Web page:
The crackdown on Christians has continued in June 2019 with another church raid, more arrests of Christians, including five Orthodox priests, and the closure of health centres run by the Catholic Church.
On 23 June, a gathering of members of the Faith Missions Church in Eritrea’s second-largest city, Keren, was raided by security officers. A number of people were arrested, including pregnant women, mothers, children and at least one entire family and property at the venue was confiscated. Faith Missions Church used to run orphanages and schools across Eritrea, operating in the country since the early 1950s. Despite having submitted the necessary documentation in 2002, the church is still awaiting registration, which can only be granted by President Isaias Afwerki. The photo shows the closed Faith Missions church building in the capital Asmara.
Earlier in the month (3 June), thirty Pentecostal Christians were arrested while praying at three churches in the capital, Asmara. Just over three weeks previously, 141 Christians were arrested when they were meeting in a private courtyard also in Asmara. Fifty of those arrested in May have since been released.
Orthodox priests arrested
On 13 June, five Orthodox priests from the Debre-Bizen Monastery in the country’s Northern Red Sea Region were arrested. Fathers Kebreab Tekie, Markos Ghebrekidan, Ghebretensae Teweldemedhin, Kidanemaryam Tekeste and Ghebretensai Zemichael were detained, reportedly for supporting Orthodox Patriarch Abune Antonios and protesting government interference in church affairs.
Catholic health facilities closed
On 12 June, 21 health facilities owned and run by the Catholic Church were seized and closed by the authorities. According to reports, soldiers were posted outside some health facilities, while patients receiving medical treatment were ordered to go home, and staff were threatened. The Catholic Church has been providing medical services in Eritrea, mostly free, since the 1990s. The closure of the church-run health centres is likely to leave thousands of people, mostly mothers and their children in rural areas, without healthcare. Many analysts believe that the government closed the health centres in retaliation for the recent call by the Catholic Church for genuine dialogue on peace and reconciliation in Eritrea.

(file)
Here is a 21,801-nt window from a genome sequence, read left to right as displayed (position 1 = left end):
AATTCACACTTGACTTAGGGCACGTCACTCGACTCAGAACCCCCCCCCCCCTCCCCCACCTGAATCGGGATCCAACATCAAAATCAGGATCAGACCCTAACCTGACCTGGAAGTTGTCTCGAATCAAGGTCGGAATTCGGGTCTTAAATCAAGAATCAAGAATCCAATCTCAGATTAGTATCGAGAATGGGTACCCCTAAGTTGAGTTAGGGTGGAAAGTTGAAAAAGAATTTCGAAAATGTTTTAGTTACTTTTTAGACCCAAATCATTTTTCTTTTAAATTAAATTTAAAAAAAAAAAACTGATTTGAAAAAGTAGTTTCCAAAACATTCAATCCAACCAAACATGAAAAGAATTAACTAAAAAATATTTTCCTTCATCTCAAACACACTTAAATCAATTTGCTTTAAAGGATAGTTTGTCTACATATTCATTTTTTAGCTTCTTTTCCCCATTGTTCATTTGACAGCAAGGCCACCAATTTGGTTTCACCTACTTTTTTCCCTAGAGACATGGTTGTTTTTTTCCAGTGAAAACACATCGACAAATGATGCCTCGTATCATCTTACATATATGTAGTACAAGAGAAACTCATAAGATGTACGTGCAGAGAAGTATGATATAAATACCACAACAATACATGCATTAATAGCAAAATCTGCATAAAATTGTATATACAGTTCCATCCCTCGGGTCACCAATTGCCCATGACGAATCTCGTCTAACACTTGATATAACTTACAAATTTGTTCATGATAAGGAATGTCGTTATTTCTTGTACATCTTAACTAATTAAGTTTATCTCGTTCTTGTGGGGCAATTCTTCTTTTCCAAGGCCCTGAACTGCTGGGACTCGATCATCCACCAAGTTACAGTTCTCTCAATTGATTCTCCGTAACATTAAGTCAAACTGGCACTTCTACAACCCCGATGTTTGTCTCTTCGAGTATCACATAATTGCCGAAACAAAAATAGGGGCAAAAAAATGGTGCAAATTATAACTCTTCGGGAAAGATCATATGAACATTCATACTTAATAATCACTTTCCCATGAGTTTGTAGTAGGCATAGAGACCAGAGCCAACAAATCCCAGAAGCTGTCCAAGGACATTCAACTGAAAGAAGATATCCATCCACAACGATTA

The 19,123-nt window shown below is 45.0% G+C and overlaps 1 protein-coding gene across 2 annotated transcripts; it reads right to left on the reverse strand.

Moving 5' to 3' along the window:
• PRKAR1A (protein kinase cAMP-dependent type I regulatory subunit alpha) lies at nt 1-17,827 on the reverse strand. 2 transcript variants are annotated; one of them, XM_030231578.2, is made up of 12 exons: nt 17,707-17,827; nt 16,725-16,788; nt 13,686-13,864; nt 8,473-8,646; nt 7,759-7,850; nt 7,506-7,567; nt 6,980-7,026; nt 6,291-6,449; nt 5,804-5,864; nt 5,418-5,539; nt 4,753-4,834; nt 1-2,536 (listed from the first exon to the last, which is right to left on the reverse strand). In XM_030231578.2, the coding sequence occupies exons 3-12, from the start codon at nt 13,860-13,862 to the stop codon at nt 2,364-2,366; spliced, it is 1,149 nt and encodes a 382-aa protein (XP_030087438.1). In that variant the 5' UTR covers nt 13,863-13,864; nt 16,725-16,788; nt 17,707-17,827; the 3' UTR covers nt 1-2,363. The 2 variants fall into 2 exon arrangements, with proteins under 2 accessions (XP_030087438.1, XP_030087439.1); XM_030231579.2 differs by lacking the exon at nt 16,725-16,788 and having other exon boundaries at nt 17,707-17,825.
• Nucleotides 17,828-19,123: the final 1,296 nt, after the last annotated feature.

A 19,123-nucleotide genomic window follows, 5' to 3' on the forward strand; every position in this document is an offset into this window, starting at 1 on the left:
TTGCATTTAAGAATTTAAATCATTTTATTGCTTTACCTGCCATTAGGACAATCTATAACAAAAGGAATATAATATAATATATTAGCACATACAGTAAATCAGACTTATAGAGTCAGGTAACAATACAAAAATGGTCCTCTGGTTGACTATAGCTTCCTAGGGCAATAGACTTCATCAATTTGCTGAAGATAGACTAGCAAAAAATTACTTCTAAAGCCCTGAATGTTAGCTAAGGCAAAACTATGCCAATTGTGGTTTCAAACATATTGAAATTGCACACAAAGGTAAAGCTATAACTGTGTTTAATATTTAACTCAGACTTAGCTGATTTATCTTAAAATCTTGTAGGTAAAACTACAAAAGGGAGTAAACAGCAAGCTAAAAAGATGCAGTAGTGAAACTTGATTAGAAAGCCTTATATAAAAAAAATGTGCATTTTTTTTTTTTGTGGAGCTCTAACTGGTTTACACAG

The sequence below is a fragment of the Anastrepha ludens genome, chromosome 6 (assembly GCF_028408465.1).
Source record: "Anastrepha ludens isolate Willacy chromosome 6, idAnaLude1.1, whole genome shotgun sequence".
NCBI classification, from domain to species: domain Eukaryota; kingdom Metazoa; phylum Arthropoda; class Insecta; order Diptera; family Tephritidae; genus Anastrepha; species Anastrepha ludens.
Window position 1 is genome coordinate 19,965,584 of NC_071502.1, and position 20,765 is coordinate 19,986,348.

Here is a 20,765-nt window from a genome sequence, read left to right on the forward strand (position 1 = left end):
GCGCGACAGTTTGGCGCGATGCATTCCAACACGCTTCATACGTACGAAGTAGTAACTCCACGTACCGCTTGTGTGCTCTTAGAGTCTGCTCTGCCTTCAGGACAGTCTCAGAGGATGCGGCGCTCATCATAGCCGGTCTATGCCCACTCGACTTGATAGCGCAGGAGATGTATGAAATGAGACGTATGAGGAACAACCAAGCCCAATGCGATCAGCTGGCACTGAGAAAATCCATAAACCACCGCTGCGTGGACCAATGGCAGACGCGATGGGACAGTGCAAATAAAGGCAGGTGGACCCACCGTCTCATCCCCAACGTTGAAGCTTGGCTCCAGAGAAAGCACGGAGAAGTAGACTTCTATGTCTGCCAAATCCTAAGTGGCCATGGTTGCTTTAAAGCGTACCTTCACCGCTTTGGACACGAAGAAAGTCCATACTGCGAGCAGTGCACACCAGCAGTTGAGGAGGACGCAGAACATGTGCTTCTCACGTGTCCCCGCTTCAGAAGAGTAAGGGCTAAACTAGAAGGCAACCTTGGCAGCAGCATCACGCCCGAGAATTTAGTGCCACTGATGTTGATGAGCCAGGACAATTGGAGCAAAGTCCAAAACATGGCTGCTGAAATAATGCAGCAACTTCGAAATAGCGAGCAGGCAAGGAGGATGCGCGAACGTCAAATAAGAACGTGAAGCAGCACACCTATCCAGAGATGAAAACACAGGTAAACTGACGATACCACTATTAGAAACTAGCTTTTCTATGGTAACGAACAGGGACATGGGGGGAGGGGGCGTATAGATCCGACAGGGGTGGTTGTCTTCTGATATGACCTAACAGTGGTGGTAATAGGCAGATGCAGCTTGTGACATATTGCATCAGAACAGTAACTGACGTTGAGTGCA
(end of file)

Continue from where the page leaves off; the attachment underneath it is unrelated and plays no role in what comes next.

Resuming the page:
In response to the closure decision, Catholic Archbishop Abune Menghesteab Tesfamariam, of Asmara, called for seventeen days of prayer and fasting for the nation – running from 25 June to 12 July.
UN Rapporteur expresses concern
Daniela Kravetz, UN Special Rapporteur on the situation of human rights in Eritrea, is seriously concerned over these recent events. She called on the Eritrean government to respect citizens’ freedom of religion and to “release those who have been imprisoned for their religious beliefs”. Ms Kravetz also pointed out: “These actions show that, despite the improved regional climate for peace and security, the human rights situation in Eritrea remains unchanged.” She will share her findings during an interactive dialogue scheduled for 2 July at the Human Rights Council in Geneva.
Since 2002 the Eritrean government has banned all religious groups except the Eritrean Orthodox, Roman Catholic and Lutheran churches and Sunni Islam. The exact number of Christian prisoners in Eritrea is not known but it is estimated that there are several hundred. Church in Chains partner Release Eritrea has the names of 245 long-term Christian prisoners – most of whom have been held without trial for at least two years; some have been in prison for over fourteen years.
(BBC News/Christian Solidarity Worldwide/International Christian Concern/ Religious Liberty Prayer Bulletin/UN News)